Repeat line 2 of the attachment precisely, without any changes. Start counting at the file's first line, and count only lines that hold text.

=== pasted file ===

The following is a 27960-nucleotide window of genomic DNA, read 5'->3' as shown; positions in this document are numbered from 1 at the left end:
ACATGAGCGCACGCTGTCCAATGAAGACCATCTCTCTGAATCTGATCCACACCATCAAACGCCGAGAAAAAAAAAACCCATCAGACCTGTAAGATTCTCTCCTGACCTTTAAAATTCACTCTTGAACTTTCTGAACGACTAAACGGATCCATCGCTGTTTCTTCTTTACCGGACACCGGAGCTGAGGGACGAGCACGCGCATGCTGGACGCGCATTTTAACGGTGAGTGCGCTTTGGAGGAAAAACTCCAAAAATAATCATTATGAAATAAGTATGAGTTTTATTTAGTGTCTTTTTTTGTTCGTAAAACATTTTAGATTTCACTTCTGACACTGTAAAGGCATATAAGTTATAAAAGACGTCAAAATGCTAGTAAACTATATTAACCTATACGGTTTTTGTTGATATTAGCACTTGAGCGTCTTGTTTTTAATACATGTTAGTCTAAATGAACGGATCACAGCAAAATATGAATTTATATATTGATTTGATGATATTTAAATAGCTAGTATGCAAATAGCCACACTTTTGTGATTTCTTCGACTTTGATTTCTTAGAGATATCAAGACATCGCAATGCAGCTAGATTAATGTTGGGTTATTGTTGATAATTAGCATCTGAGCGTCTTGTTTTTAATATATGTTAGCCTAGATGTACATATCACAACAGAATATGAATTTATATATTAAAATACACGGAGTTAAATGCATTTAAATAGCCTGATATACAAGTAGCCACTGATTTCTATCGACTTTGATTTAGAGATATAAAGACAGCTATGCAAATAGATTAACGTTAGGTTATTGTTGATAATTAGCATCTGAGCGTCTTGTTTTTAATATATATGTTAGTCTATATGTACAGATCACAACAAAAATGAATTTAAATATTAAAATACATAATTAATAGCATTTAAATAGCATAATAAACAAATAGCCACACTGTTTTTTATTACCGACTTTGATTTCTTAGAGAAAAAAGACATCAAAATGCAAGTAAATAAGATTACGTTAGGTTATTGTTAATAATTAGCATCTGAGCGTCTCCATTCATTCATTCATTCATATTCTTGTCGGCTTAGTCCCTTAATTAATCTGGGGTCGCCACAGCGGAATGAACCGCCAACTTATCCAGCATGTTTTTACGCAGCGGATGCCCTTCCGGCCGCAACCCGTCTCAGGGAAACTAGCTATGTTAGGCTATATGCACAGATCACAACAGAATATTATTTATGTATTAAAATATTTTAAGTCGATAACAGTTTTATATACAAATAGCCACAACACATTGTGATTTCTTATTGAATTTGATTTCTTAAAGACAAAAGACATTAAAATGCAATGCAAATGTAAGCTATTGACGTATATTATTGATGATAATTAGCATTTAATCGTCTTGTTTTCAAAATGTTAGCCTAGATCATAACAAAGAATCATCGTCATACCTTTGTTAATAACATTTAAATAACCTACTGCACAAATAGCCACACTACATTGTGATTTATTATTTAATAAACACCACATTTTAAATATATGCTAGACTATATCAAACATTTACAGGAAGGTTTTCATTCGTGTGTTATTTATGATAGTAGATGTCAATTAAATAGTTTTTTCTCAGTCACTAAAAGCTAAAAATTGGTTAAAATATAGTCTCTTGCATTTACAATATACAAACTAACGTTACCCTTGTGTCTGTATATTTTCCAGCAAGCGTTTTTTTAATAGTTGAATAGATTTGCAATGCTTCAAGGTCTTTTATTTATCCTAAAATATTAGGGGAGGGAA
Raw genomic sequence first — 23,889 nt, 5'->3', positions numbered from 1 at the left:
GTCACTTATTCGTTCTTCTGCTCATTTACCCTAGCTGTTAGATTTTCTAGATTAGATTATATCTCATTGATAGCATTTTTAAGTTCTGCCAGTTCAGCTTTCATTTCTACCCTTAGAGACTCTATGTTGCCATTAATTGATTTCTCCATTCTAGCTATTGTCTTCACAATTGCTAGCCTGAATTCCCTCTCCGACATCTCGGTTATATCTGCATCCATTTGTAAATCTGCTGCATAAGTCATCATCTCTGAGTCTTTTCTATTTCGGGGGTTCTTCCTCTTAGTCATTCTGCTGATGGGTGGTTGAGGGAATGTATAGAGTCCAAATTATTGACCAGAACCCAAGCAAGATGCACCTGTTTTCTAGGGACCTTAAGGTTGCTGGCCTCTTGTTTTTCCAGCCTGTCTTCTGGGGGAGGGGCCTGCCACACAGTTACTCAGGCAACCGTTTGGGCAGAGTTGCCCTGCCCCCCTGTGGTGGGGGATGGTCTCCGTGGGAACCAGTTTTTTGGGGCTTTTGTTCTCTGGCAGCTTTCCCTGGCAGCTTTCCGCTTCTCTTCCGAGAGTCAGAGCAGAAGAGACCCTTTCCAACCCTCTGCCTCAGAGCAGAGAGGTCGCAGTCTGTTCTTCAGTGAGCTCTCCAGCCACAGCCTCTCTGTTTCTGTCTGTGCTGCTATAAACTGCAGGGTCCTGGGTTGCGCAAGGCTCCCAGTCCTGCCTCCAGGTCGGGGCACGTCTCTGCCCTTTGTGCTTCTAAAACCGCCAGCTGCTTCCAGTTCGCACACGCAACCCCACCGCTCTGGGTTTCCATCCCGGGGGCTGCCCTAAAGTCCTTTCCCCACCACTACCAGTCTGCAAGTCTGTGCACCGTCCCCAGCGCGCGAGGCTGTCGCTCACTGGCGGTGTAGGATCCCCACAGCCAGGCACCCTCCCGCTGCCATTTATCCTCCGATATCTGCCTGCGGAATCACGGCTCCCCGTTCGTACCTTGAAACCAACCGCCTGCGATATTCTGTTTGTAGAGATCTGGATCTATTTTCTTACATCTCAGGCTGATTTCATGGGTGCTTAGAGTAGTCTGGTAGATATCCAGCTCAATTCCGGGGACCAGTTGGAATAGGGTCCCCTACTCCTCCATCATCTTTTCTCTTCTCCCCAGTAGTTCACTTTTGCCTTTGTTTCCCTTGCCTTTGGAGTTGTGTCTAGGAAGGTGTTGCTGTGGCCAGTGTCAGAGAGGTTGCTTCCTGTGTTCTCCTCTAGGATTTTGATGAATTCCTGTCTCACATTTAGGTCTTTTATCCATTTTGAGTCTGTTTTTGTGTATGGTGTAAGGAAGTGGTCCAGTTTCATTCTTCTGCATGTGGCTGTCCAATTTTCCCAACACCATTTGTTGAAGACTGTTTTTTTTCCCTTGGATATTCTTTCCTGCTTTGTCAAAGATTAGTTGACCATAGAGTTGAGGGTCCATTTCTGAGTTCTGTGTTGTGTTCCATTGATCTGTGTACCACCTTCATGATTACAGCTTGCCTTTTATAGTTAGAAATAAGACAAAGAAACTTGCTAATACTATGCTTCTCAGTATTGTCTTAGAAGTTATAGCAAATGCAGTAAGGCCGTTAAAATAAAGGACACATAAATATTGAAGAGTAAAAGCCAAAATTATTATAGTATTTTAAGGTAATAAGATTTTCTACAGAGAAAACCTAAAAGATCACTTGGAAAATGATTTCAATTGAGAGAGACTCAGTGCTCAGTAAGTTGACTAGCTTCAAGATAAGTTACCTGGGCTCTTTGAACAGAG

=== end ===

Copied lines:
ACATGAGCGCACGCTGTCCAATGAAGACCATCTCTCTGAATCTGATCCACACCATCAAACGCCGAGAAAAAAAAAACCCATCAGACCTGTAAGATTCTCTCCTGACCTTTAAAATTCACTCTTGAACTTTCTGAACGACTAAACGGATCCATCGCTGTTTCTTCTTTACCGGACACCGGAGCTGAGGGACGAGCACGCGCATGCTGGACGCGCATTTTAACGGTGAGTGCGCTTTGGAGGAAAAACTCCAAAAATAATCATTATGAAATAAGTATGAGTTTTATTTAGTGTCTTTTTTTGTTCGTAAAACATTTTAGATTTCACTTCTGACACTGTAAAGGCATATAAGTTATAAAAGACGTCAAAATGCTAGTAAACTATATTAACCTATACGGTTTTTGTTGATATTAGCACTTGAGCGTCTTGTTTTTAATACATGTTAGTCTAAATGAACGGATCACAGCAAAATATGAATTTATATATTGATTTGATGATATTTAAATAGCTAGTATGCAAATAGCCACACTTTTGTGATTTCTTCGACTTTGATTTCTTAGAGATATCAAGACATCGCAATGCAGCTAGATTAATGTTGGGTTATTGTTGATAATTAGCATCTGAGCGTCTTGTTTTTAATATATGTTAGCCTAGATGTACATATCACAACAGAATATGAATTTATATATTAAAATACACGGAGTTAAATGCATTTAAATAGCCTGATATACAAGTAGCCACTGATTTCTATCGACTTTGATTTAGAGATATAAAGACAGCTATGCAAATAGATTAACGTTAGGTTATTGTTGATAATTAGCATCTGAGCGTCTTGTTTTTAATATATATGTTAGTCTATATGTACAGATCACAACAAAAATGAATTTAAATATTAAAATACATAATTAATAGCATTTAAATAGCATAATAAACAAATAGCCACACTGTTTTTTATTACCGACTTTGATTTCTTAGAGAAAAAAGACATCAAAATGCAAGTAAATAAGATTACGTTAGGTTATTGTTAATAATTAGCATCTGAGCGTCTCCATTCATTCATTCATTCATATTCTTGTCGGCTTAGTCCCTTAATTAATCTGGGGTCGCCACAGCGGAATGAACCGCCAACTTATCCAGCATGTTTTTACGCAGCGGATGCCCTTCCGGCCGCAACCCGTCTCAGGGAAACTAGCTATGTTAGGCTATATGCACAGATCACAACAGAATATTATTTATGTATTAAAATATTTTAAGTCGATAACAGTTTTATATACAAATAGCCACAACACATTGTGATTTCTTATTGAATTTGATTTCTTAAAGACAAAAGACATTAAAATGCAATGCAAATGTAAGCTATTGACGTATATTATTGATGATAATTAGCATTTAATCGTCTTGTTTTCAAAATGTTAGCCTAGATCATAACAAAGAATCATCGTCATACCTTTGTTAATAACATTTAAATAACCTACTGCACAAATAGCCACACTACATTGTGATTTATTATTTAATAAACACCACATTTTAAATATATGCTAGACTATATCAAACATTTACAGGAAGGTTTTCATTCGTGTGTTATTTATGATAGTAGATGTCAATTAAATAGTTTTTTCTCAGTCACTAAAAGCTAAAAATTGGTTAAAATATAGTCTCTTGCATTTACAATATACAAACTAACGTTACCCTTGTGTCTGTATATTTTCCAGCAAGCGTTTTTTTAATAGTTGAATAGATTTGCAATGCTTCAAGGTCTTTTATTTATCCTAAAATATTAGGGGAGGGAA